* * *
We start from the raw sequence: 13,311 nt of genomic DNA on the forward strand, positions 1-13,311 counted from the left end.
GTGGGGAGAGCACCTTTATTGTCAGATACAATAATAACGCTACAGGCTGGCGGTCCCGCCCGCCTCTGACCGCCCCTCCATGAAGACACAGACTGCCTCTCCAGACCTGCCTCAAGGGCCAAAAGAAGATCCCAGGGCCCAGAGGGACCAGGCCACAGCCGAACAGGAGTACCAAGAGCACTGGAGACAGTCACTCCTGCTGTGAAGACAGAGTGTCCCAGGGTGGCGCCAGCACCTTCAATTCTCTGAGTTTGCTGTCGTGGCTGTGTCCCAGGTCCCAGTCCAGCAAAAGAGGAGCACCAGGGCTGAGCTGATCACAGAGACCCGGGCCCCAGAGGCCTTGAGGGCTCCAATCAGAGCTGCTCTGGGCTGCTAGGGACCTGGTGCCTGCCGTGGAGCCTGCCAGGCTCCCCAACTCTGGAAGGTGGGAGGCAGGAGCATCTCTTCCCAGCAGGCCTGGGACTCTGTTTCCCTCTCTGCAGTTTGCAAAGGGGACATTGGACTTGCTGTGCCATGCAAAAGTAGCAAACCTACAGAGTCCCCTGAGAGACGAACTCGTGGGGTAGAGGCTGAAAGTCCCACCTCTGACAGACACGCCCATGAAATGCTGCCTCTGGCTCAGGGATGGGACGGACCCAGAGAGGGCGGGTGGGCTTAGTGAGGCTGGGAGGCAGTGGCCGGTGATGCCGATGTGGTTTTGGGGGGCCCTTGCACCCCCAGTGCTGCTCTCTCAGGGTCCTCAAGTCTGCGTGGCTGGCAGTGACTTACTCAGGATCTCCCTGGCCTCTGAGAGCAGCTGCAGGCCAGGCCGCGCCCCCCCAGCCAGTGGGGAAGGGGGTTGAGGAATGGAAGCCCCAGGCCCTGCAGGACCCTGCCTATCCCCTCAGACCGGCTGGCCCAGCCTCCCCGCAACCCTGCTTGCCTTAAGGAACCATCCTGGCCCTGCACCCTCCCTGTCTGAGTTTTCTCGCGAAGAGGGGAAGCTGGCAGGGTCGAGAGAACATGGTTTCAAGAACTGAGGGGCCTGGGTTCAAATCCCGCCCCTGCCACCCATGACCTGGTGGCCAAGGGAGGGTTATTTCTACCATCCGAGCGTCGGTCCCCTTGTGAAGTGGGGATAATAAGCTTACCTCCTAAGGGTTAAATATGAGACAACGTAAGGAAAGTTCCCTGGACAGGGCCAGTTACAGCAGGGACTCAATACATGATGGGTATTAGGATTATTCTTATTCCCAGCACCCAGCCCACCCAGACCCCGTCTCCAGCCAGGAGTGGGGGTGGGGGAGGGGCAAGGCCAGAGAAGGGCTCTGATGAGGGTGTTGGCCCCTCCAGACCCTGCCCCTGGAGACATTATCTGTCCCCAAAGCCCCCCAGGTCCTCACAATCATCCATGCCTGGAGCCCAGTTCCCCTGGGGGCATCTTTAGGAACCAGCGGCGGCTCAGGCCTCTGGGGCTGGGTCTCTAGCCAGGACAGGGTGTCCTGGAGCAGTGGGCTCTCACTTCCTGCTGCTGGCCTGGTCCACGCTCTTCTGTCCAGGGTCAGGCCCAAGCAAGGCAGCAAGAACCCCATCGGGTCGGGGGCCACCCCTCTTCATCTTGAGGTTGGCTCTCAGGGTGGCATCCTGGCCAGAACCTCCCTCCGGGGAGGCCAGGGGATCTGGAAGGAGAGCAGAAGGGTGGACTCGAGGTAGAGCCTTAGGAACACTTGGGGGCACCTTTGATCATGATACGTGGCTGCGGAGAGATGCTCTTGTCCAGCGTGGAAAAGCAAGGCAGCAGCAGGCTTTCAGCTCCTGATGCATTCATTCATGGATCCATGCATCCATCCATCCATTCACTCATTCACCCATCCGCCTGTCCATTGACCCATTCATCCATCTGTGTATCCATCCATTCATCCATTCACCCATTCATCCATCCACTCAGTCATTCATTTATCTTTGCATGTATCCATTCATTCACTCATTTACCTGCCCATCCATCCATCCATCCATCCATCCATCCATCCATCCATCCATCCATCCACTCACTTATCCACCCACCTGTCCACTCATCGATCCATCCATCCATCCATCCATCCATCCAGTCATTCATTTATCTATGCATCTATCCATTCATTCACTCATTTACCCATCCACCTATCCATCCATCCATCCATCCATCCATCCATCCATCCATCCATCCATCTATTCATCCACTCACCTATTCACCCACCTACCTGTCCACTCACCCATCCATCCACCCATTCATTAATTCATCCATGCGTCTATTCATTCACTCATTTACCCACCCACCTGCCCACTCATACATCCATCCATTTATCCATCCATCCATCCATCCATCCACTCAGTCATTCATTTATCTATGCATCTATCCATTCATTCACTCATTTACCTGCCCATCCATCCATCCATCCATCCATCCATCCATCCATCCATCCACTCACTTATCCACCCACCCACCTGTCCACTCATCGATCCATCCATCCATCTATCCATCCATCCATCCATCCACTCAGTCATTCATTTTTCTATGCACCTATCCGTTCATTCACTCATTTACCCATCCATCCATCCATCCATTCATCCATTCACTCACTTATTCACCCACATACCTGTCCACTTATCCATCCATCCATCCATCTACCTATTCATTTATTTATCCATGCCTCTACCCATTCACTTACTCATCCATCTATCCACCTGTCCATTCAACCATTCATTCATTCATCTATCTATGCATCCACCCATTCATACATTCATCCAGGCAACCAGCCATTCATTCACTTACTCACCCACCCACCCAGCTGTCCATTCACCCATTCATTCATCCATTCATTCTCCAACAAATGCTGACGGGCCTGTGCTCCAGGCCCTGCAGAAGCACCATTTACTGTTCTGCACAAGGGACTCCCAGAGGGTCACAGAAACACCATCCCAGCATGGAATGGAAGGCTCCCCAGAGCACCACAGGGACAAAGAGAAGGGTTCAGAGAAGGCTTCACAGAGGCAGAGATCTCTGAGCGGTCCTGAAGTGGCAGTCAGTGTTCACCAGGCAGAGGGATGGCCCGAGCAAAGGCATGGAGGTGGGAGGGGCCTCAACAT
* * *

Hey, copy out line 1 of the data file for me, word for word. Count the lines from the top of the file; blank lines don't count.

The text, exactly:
We start from the raw sequence: 13,311 nt of genomic DNA on the forward strand, positions 1-13,311 counted from the left end.